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Wild in the Streets

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It was a warm April evening, much warmer than it should have been, and the sun was coming down slowly over Chicago Avenue. Waiting at Milwaukee for the light to change, I argued with my girlfriend about which way to head on our bikes.

"Let's go west for a change," she said.

"But we haven't been down to the lake since it's gotten warm," I replied insistently.

Just then the light changed, and I took off going east on Chicago before she had a chance to speak again. A few moments later I heard the sound of hoofs on asphalt behind me, moving fast. Looking back I saw a horse and carriage, the kind tourists like to take in the summer, coming up behind my girlfriend. But something was definitely wrong. The horse was running at a full gallop, and the carriage driver, a petite young woman, was madly pulling on the reins and screaming something about a dog at the top of her lungs. At that point I noticed a brown pit bull coming full bore down the street behind the carriage, mouth foaming, chasing the horse intently, with no sign of giving up.

My first reaction was to get the hell out of the way and to make sure my girlfriend did the same. As the surreal scene flew by, missing us only by a few feet, I realized that if I could stop the dog there was a possibility the horse might slow down. If it didn't, a collision with a car or a pedestrian was imminent.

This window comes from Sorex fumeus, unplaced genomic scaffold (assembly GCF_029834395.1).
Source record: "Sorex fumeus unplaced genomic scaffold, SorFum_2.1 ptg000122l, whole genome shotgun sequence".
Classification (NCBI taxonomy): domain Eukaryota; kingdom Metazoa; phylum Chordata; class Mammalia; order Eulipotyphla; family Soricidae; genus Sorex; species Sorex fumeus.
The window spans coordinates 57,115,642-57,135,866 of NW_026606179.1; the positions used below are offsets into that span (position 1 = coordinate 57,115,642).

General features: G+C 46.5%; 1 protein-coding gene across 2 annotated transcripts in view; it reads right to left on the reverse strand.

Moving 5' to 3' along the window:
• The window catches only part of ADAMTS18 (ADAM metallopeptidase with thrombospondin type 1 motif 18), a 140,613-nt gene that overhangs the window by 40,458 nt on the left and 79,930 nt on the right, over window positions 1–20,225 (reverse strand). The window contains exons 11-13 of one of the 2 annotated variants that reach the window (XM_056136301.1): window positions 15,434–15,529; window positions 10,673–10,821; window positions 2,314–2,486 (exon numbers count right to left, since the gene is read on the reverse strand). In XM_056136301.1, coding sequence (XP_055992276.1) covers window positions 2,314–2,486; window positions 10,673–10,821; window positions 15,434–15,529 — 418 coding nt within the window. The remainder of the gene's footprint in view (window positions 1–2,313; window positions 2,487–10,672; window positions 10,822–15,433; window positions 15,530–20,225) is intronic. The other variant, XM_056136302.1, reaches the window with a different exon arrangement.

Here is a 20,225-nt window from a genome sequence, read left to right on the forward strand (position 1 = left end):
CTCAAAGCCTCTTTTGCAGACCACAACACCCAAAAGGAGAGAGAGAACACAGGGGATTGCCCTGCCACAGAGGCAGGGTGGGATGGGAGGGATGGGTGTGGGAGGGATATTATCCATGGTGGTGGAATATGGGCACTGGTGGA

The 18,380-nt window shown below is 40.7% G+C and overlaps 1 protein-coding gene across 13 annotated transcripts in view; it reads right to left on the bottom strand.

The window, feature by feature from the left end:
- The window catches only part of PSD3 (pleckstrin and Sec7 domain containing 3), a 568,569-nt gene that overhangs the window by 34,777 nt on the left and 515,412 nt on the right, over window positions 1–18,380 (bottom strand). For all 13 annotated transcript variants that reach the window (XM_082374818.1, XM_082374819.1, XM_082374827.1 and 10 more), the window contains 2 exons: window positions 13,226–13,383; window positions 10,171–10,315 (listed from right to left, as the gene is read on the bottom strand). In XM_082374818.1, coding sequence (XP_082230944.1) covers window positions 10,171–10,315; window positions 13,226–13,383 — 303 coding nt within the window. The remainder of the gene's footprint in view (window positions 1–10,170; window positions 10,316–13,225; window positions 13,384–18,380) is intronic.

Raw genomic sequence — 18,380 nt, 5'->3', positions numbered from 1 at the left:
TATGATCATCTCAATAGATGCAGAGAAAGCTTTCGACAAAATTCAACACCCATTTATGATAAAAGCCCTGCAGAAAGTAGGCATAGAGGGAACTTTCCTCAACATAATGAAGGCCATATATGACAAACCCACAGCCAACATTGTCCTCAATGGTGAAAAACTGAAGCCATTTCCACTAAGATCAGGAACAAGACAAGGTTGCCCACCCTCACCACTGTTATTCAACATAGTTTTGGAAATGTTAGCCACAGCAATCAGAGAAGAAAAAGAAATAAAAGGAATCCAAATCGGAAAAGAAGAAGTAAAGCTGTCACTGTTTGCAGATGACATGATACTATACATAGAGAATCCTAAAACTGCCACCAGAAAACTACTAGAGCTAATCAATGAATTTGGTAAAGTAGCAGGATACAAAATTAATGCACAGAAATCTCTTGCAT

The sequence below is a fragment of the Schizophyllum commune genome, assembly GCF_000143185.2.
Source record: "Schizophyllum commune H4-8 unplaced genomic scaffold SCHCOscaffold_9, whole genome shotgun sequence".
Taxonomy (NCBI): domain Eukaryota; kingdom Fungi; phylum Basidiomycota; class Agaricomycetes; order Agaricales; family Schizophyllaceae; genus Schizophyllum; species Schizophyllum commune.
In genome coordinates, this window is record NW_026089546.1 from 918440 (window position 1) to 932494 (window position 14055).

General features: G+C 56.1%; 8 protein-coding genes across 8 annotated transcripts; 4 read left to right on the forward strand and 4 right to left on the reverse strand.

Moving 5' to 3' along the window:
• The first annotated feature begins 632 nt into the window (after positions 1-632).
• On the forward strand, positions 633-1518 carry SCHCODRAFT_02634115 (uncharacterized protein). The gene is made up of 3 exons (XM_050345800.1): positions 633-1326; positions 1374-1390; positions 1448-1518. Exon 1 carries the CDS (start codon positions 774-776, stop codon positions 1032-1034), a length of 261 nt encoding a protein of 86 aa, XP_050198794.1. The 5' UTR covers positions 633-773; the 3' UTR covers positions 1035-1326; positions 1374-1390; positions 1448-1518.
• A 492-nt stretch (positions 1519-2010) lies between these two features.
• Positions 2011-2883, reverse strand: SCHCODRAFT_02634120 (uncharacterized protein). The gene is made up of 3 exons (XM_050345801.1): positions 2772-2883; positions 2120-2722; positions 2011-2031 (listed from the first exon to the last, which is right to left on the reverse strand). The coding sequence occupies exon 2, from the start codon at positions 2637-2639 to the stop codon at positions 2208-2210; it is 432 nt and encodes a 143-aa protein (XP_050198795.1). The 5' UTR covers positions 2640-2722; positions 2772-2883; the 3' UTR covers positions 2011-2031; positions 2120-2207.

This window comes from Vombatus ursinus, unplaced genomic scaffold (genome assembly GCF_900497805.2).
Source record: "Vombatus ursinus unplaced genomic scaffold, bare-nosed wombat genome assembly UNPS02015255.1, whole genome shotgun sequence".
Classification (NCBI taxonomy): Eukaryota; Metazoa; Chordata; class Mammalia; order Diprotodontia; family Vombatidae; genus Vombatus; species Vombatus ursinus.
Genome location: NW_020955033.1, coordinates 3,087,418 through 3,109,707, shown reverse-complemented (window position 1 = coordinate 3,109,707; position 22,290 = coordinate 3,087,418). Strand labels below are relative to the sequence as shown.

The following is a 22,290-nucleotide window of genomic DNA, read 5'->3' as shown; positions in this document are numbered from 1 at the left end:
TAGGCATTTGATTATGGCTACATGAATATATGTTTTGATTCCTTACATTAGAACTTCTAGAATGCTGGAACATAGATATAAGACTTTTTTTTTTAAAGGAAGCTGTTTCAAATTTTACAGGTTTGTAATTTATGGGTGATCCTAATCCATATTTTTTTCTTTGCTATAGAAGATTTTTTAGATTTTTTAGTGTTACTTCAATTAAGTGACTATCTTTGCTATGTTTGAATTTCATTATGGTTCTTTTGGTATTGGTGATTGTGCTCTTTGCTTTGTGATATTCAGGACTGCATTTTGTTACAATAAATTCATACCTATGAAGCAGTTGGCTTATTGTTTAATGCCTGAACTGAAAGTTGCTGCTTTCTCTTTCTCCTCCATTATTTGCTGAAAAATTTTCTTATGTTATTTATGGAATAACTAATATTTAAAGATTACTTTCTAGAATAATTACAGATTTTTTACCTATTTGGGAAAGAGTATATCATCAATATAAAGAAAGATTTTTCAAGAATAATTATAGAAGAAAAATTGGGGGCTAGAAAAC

I sped up to try to head off the dog with my bike, but the dog had too much of a lead on me. The next thing I knew the horse and carriage were bouncing off a parked car just west of Halsted. The horse broke free of the carriage and continued to gallop wildly down Chicago, while the driver flew off the carriage into the air, landing on a parked car.

As my girlfriend and I rode up to help her, I was relieved to see that the driver was standing up, though her mouth was bloody and a few teeth were loose or missing. As my girlfriend comforted her, people began to wander up, cell phones in hand, ready to call for help. The driver was eventually taken away in an ambulance.

The dog's owner was cited, I learned later, and the horse was subdued by 18th District tactical officers somewhere near Franklin. "He was a domestic animal, so the officers were able to cordon him off and calm him down," said Sergeant Robert Cargie of the Chicago Police Department. "By then he was pretty tired out."

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